COLLEGE-BOUND STUDENTS spend a lot of time on entrance test prep and college applications while maintaining a competitive GPA and extracurricular profile, but those aiming for college theatre programs have extra hurdles to clear. Preparing for acting auditions and assembling design portfolios are no small tasks. Not only that, but the competition is also steep. Here are some tips on how to make your presentation stand out from the lineup of talented applicants


A Thespian smiles as she shows off renderings of original costume designs during the college technical auditions at the International Thespian Festival.

 A Thespian smiles as she shows off renderings of original costume designs during the college technical auditions at the International Thespian Festival. Photo by Susan Doremus.

Most students who want to study theatre disciplines other than acting, such as design and production, will have to prepare printed and bound portfolios as part of the college admission process. Actors certainly benefit from having one, too. “It is very easy to tell how much time you spent putting your portfolio together when flipping through it,” notes Adam Zeek, resident master electrician and instructor in University of Cincinnati College-Conservatory of Music’s department of lighting design and technology. “A well thought out, well-constructed portfolio shows that you have the respect and discipline to take things you create seriously.”

Most of the time, you’ll want to come to the audition or interview armed with a physical binder, but having a more expansive, multimedia collection of your work online also aids the application process. “At CCM we like a solo digital portfolio such as a website as a part of the application package, to give us a sense of the applicant, and then an in-person, typically paper, portfolio that we can go into more depth with in discussion,” says Zeek.

Zeek advises students to look at portfolios of other students and to ask colleges and professionals for advice on preparing a portfolio. “By viewing the work of others, you can recognize the techniques that you like, as well as the items that you don’t like,” he says. Photographs are usually considered the most important part of a portfolio. “The saying that ‘a picture is worth a thousand words’ completely rings true here,” says Zeek. “Think of portfolios as an avenue to strike a conversation with whomever you’re interviewing. It is the conversation that will ultimately land you the job — or admission in this case — in addition to your talent in your chosen field, as demonstrated by your portfolio.”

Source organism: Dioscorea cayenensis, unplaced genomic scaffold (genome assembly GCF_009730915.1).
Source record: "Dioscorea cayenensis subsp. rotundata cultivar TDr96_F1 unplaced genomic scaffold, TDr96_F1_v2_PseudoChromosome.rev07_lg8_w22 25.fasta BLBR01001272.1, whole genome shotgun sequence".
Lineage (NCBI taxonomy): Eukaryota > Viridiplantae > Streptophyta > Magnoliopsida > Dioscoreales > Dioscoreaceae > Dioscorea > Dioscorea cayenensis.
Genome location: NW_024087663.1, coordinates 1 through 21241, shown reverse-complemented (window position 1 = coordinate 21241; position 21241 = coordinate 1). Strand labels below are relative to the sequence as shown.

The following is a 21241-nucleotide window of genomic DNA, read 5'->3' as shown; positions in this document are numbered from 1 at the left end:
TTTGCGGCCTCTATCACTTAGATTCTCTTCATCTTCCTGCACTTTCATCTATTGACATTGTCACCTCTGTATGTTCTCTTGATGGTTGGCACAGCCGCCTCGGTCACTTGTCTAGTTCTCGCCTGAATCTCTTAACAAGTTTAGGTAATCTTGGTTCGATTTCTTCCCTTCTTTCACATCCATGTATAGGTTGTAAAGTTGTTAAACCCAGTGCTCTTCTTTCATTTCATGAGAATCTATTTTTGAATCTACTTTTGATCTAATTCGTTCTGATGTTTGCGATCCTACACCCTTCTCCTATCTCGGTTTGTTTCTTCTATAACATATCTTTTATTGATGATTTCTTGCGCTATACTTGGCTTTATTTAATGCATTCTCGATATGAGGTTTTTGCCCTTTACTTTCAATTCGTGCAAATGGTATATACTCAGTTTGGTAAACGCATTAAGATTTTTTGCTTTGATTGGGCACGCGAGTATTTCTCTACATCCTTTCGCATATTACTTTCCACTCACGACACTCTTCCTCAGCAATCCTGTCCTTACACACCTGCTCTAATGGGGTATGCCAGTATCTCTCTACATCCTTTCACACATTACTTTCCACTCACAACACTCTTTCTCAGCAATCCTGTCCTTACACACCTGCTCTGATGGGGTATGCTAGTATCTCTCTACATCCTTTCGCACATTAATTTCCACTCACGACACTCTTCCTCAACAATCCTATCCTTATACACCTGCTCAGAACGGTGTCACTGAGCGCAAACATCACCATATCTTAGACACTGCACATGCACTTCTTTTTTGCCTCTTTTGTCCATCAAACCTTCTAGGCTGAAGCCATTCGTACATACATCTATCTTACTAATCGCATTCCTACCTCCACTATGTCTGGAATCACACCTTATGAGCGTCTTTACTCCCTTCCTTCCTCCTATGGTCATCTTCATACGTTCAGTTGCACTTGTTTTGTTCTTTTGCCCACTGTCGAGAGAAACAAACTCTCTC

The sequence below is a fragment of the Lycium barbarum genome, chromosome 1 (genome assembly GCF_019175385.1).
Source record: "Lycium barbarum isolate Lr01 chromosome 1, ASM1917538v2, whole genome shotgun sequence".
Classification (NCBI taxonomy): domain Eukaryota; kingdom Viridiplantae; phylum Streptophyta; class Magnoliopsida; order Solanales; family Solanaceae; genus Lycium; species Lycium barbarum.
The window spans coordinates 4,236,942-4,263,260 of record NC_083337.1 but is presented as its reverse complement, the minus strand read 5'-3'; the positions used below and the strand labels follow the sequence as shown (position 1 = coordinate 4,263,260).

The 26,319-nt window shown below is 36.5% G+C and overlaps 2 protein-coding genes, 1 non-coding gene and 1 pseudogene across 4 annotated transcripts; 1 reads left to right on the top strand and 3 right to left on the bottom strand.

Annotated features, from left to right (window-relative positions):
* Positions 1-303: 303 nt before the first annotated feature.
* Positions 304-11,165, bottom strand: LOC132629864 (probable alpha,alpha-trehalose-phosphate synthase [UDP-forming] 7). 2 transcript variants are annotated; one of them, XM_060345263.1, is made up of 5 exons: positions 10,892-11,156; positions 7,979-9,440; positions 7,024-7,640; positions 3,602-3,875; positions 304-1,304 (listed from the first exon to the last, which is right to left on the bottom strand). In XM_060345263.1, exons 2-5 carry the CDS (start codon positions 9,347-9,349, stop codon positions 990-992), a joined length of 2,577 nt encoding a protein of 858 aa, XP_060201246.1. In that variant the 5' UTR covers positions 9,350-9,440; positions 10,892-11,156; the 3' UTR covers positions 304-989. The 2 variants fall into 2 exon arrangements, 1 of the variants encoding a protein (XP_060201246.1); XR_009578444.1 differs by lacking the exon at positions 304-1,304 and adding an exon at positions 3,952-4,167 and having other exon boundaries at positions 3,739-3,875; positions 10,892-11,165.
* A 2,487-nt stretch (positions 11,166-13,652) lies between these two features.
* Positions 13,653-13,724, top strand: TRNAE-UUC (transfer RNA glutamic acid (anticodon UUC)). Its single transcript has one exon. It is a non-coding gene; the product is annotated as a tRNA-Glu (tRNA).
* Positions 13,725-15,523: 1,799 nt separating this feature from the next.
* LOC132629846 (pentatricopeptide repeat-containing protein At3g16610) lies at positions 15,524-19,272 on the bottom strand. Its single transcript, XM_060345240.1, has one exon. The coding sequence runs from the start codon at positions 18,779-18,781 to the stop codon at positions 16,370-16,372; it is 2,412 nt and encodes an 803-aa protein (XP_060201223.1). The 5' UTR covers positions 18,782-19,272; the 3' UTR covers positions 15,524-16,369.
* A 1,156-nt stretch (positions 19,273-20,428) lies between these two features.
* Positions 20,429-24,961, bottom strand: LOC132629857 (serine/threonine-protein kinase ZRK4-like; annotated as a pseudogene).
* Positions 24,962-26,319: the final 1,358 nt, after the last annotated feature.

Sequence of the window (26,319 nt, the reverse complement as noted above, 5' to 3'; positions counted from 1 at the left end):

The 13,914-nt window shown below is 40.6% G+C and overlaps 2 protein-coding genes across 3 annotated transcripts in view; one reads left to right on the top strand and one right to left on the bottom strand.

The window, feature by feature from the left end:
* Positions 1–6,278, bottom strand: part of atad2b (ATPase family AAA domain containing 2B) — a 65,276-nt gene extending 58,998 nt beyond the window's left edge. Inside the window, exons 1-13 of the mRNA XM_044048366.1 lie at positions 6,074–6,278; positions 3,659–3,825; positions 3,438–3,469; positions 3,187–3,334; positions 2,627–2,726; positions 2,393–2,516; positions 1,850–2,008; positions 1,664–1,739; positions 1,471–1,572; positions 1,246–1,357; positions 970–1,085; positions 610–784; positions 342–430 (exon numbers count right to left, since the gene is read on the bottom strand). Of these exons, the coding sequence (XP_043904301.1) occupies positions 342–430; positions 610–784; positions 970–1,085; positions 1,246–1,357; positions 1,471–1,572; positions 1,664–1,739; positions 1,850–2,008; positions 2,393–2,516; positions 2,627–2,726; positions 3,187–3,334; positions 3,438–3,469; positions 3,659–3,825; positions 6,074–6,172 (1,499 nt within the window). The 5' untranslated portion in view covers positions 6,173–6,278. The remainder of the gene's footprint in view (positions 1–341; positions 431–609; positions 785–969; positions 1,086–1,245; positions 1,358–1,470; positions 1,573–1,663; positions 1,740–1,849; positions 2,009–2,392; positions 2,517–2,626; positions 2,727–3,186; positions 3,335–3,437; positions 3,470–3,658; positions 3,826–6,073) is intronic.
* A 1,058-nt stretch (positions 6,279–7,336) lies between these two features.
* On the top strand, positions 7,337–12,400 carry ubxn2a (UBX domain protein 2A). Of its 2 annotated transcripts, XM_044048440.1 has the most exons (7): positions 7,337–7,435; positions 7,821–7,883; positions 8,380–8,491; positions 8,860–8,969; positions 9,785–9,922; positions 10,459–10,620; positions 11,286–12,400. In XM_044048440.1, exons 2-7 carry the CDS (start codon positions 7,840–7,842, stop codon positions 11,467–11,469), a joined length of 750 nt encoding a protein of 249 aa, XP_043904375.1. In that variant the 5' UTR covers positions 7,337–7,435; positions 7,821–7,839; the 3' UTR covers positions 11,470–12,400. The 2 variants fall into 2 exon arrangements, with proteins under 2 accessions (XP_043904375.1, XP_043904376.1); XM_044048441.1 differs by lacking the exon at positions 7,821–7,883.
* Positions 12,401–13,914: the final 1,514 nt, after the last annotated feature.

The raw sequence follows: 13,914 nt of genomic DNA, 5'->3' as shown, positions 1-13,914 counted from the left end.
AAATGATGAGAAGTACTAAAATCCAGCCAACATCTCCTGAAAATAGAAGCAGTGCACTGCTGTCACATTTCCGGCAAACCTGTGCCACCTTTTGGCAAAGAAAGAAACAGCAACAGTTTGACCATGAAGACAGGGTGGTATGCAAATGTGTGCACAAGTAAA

Some students wonder if portfolio components should be arranged in chronological order. Zeek says not necessarily. “Always put your best work up front,” advises Zeek. “It is possible that during the interview we will not make it through your entire portfolio. Make sure we don’t miss your best work, because it is hiding in the back!”

Choose portfolio elements carefully to best represent your abilities. “A portfolio is pivotal to admission in the top theatre programs,” says Zeek. “It helps the interviewer to get a sense of who you are as an individual. It tells us your artistic and personal aesthetic, and it provides us with a glimpse of your training and natural talent.”

Students interview during the college technical auditions at the 2016 International Thespian Festival.
Students interview during the college technical auditions at the 2016 International Thespian Festival. Photo by Susan Doremus.

Lighting Design Student’s Portfolio Journey

Ethan Fleek, a lighting design student at the University of Cincinnati, began preparing his portfolio at the end of his sophomore year in high school. At the time, his work was focused on lighting design. He landed a job with a local lighting company and continued to work there throughout high school. Paperwork in his portfolio showing his lighting design skills included cue sheets [list of lighting cues], patch sheets [outlining relevant electrical data], magic sheets [graphical display of lighting system], etc.

“For some shows in my portfolio, I even included a script with lighting cues in it,” he says. “I recommend at least one musical and one play; photos included final and in-progress [shots] of lighting, if I did some custom wiring, which I did for Seussical and Jane Eyre.”

After that summer, Fleek began working in stage design as well. Portfolio paperwork for his set designs included drafts, final plots, and 3D renderings; photos included final full stage shots and in-progress images of construction. While still in high school, Fleek began to volunteer at local theatres helping hang plots, watching the designer program, and running follow spot. “This led me to so many contacts,” says Fleek. “I also started to get lighting experience other than theatre; I started to do lighting for bands at venues all over Cincinnati, and just kept growing from there.”

Once Fleek turned 18, he began to go out on all kinds of jobs with the lighting company: weddings, corporate shows, concerts, and musicals. “I also reached out to professional designers,” says Fleek. “Earlier this year, I shadowed the lighting designer for the Red Hot Chili Peppers from the load in to the load out — I learned so much and made some amazing contacts for down the road.”

See some of his designs on his website at

This story appeared in the October/November 2017 print issue of Dramatics. Subscribe today to our print magazine.

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